The early life of Arthur Miller reads a bit like the first chapters of The Adventures of Augie March by Saul Bellow: a precocious Jewish boy during the Great Depression, an influential older brother, an adolescent sexual awakening with a prostitute. Indeed, his life as a whole — in which he was to marry and divorce Marilyn Monroe, be found in contempt of Congress for refusing to name (fellow) communists and write his century’s greatest play — contains narrative, novelistic elements that cannot fail to compel: sex and celebrity, politics and theatrics, tragedy and Tragedy. In 1987, Arthur Miller turned it into a narrative work in the sprawling, creatively crafted memoir Timebends, the Miller’s Tale against which any biography will inevitably be compared.
However, as Martin Gottfried strongly suggests in this consistently enthralling work and first biography of Miller, Timebends cannot be the final word on the matter. An autobiographer will always ‘stand too close to the subject’ to gain a full perspective, which a critical biographer — especially someone kept at arm’s length by that subject, who although ‘willing to discuss his plays … would not talk about his life’ — is more likely to be given. Making a virtue of the necessity, Gottfried (a veteran New York critic) argues persuasively that a thorough examination of Miller’s work can provide a revealing account of the man behind it; that the plays are indeed the thing to which attention must be paid.
Arthur Miller: A Life, therefore, revolves around summaries of all the major works — and some of the more footling ones — from No Villain (1936) to Broken Glass (1994), alongside a detailed treatment of their personal genesis and theatrical, political and cultural context. So we learn about Miller’s tutor Professor Kenneth Rowe (author of the splendidly exclamatory Write That Play!), who impressed on his pupil the idea of ‘the past coming to life in the present and creating drama’ that itself was to receive such ground-breaking dramatisation in Death of a Salesman. We meet Miller’s theatrical collaborators such as the director Elia Kazan and the producer Kermit Bloomgarden (who apparently ensured the success of Salesman by refusing to consent to proposed revisions that would excise its innovative time scheme: ‘this shit I will not do’). This vivid, back-stage portrayal of the theatre world is the book’s particular strength, with Gottfried showing a real gift for telling cameo appearances and well-timed quotation. Two examples: (the director Jed Harris on the playwright Lillian Hellman, whom he was ‘dating’ for her connections): ‘So ugly I can fuck her but I can’t dance with her’; and ‘When I die I want to be cremated and have my ashes thrown in Jed Harris’s face’ (George Kaufman on Jed Harris).
Kazan, a representative figure of how the personal and political impacted on Miller’s theatrical life, plays a less artistic role in the book’s most thrilling, if most familiar, chapters. He became notorious for the fact that he ‘named names’ in front of the House Committee on Un-American Activities, something which Miller, a fellow sympathiser, famously refused to do. Gottfried focuses at length on this crucial time for Miller and charts how the two men, who were not on speaking terms, entered into a dramatic dialogue during the early Fifties — Miller with The Crucible (1953) and A View from a Bridge (1955) and Kazan with On the Waterfront (1954), which Marlon Brando only later realised was written by two informers ‘to justify finking on their friends’.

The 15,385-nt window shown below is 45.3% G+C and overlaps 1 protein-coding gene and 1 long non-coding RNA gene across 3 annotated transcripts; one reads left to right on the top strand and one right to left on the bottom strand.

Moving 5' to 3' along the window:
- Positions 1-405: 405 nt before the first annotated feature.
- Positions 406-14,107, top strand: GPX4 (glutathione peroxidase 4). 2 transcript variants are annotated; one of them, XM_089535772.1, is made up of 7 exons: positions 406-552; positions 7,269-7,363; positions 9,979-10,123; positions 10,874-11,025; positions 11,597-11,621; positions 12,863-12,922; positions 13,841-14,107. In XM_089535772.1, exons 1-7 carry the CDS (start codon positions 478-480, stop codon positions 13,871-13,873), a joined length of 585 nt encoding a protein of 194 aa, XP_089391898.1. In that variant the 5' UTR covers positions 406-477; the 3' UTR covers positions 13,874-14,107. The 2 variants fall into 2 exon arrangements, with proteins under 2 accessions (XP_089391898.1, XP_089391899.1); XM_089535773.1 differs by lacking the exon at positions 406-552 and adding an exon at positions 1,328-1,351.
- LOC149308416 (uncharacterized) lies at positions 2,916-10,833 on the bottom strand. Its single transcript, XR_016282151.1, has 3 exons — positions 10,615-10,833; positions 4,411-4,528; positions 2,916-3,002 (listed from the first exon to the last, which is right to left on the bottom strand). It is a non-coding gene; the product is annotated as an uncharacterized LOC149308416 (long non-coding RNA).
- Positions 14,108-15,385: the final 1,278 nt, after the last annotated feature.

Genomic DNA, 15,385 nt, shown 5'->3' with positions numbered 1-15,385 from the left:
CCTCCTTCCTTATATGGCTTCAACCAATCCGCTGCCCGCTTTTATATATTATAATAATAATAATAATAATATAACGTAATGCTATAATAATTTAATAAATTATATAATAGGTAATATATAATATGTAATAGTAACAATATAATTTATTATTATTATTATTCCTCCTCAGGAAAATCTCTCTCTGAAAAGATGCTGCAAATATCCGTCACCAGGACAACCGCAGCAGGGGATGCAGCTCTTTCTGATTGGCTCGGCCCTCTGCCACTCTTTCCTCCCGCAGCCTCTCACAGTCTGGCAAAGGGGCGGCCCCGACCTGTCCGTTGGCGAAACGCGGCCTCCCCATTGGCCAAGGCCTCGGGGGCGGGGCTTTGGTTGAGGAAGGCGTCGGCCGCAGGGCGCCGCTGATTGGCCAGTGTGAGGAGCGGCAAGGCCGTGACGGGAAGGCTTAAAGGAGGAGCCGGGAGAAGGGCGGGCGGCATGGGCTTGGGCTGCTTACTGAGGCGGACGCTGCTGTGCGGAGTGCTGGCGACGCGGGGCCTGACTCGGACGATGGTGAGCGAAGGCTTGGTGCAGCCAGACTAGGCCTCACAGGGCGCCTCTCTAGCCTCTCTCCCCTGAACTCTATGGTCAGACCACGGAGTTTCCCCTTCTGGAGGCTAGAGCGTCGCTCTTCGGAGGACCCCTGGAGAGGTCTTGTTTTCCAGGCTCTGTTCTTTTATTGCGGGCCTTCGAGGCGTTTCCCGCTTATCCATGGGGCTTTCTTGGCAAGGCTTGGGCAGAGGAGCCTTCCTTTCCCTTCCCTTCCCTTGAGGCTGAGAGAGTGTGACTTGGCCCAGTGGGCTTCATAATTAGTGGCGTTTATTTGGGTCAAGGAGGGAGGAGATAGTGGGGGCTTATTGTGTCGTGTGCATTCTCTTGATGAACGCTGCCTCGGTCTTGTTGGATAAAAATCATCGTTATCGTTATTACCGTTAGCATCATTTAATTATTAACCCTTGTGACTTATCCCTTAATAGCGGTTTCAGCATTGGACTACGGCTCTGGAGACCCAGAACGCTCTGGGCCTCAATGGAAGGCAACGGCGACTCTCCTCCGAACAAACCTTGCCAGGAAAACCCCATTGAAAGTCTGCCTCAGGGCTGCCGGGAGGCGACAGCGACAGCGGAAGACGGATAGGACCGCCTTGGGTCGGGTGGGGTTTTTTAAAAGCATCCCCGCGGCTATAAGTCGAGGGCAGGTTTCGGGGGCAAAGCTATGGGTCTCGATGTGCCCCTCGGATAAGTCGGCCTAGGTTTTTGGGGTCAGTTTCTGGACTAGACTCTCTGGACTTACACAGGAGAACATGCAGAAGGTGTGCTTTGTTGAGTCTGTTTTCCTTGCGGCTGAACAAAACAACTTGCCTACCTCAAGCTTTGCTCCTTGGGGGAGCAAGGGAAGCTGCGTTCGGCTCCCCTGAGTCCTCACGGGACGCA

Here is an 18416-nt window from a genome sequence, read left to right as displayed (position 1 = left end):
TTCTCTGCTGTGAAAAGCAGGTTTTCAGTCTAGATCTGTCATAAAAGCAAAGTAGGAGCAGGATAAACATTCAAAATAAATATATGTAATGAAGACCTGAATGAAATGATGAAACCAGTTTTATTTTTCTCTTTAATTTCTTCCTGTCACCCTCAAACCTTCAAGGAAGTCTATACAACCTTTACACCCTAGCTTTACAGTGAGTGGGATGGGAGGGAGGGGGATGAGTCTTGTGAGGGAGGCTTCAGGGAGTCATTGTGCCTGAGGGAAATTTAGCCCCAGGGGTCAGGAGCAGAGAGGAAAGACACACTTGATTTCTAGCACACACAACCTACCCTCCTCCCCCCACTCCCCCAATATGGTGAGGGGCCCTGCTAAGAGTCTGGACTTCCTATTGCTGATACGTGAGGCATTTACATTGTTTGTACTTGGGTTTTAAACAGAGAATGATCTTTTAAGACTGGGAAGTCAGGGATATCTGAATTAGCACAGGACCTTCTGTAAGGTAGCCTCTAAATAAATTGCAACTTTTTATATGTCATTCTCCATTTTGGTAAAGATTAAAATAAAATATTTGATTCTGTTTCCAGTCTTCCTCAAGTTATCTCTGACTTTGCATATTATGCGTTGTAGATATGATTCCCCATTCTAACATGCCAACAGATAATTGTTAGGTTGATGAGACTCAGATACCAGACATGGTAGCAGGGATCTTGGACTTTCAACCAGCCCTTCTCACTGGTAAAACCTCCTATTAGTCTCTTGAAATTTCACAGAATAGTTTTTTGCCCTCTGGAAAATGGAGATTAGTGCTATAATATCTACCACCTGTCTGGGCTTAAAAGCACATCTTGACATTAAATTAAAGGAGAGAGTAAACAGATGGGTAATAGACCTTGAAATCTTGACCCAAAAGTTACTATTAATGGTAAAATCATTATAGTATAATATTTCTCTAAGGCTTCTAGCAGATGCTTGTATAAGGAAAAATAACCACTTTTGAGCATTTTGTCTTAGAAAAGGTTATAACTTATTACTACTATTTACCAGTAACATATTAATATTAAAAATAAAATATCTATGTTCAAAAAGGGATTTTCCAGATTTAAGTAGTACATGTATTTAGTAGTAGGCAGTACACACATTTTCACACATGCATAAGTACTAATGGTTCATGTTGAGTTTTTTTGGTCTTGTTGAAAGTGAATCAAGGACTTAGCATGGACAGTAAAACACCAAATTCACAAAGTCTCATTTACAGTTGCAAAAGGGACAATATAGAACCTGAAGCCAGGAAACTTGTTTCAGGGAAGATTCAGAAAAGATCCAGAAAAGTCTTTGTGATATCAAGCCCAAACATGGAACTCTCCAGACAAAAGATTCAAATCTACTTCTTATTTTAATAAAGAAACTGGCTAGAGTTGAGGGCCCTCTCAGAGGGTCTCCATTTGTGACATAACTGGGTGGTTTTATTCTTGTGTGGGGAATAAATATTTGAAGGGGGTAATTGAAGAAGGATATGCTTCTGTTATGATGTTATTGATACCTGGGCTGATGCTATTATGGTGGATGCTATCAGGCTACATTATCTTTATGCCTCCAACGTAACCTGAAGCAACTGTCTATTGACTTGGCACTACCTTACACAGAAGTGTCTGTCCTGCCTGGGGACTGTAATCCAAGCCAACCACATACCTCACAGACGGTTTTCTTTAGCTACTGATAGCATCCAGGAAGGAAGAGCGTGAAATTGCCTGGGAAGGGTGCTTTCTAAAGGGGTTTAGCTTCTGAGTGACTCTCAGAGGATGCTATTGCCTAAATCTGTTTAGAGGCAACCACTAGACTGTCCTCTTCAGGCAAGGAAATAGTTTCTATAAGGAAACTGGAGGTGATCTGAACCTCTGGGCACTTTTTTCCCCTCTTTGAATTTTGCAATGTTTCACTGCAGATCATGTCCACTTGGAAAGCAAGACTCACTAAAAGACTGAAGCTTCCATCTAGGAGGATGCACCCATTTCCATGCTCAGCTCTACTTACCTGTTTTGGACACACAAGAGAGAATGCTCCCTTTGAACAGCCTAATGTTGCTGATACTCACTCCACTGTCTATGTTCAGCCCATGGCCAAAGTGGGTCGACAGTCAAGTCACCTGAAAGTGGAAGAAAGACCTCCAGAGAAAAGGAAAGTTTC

Kazan had earlier introduced Miller (‘the virgin in the garden’) to Marilyn Monroe (‘sexuality incarnate’), whose mesmeric presence dominates — appropriately enough — the centre pages of the book as it did the central period of Miller’s life. The story of how a constrained Jewish husband found adulterous, Oedipal release with a buxom Californian blonde — the beginnings of which read like a Woody Allen fantasy — has been told many times but is here rendered with mordant pathos typical of Gottfried’s assured prose. More significantly, its tragic ending is explored in the context of the astonishing production of After the Fall in 1964, a play that addresses the two seminal creations of the Fifties: the HCUAC and the myth of Marilyn Monroe. Written by Miller and directed by Kazan, it epitomises the relationship between Miller’s life and his art so profitably highlighted by Gottfried throughout and its superb treatment represents the intellectual climax of the book.
The Life cannot, however, finish there, as Miller’s life will not for another almost 40 years and 18 plays. Yet Gottfried, despite considering The Price (1968) to represent the end merely of the first ‘distinct half’ of Miller’s career, has clearly used up almost all of his best material and covers the remaining period in a little over 50 pages. Structurally, therefore, something of a long walk off a short pier, the book still represents a fascinating journey into the major years of America’s greatest living playwright.